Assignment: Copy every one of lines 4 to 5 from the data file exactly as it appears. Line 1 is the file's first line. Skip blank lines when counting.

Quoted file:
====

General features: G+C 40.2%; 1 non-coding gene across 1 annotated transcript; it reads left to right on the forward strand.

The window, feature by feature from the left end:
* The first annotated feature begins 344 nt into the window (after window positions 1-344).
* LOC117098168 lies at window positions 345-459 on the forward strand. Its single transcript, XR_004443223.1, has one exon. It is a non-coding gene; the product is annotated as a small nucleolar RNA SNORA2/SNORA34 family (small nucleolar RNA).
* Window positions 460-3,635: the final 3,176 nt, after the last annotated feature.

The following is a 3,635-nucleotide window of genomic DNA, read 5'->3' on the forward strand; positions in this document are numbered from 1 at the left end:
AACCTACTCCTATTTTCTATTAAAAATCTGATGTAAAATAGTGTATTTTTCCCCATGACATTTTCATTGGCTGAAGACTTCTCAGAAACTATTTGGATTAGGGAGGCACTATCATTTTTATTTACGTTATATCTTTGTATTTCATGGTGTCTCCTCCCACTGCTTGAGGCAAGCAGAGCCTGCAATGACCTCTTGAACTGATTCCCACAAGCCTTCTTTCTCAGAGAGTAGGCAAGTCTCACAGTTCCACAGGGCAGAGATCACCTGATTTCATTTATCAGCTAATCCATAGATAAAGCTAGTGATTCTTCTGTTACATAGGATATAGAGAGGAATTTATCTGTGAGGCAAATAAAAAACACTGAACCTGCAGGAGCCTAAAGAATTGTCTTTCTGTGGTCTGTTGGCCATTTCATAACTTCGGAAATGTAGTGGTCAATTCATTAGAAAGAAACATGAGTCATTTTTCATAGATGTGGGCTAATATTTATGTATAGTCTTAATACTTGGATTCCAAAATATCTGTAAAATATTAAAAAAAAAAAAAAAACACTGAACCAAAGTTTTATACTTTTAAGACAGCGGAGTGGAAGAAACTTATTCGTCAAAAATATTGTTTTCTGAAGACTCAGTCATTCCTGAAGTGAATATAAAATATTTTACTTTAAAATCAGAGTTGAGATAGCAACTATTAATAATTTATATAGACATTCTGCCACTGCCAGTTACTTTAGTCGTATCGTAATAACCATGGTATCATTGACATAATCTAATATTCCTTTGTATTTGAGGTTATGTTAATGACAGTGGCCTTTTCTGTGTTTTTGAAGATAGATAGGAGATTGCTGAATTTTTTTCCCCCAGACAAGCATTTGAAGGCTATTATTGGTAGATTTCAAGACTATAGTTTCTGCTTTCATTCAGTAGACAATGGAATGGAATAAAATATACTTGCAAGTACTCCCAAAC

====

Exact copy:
* LOC117098168 lies at window positions 345-459 on the forward strand. Its single transcript, XR_004443223.1, has one exon. It is a non-coding gene; the product is annotated as a small nucleolar RNA SNORA2/SNORA34 family (small nucleolar RNA).
* Window positions 460-3,635: the final 3,176 nt, after the last annotated feature.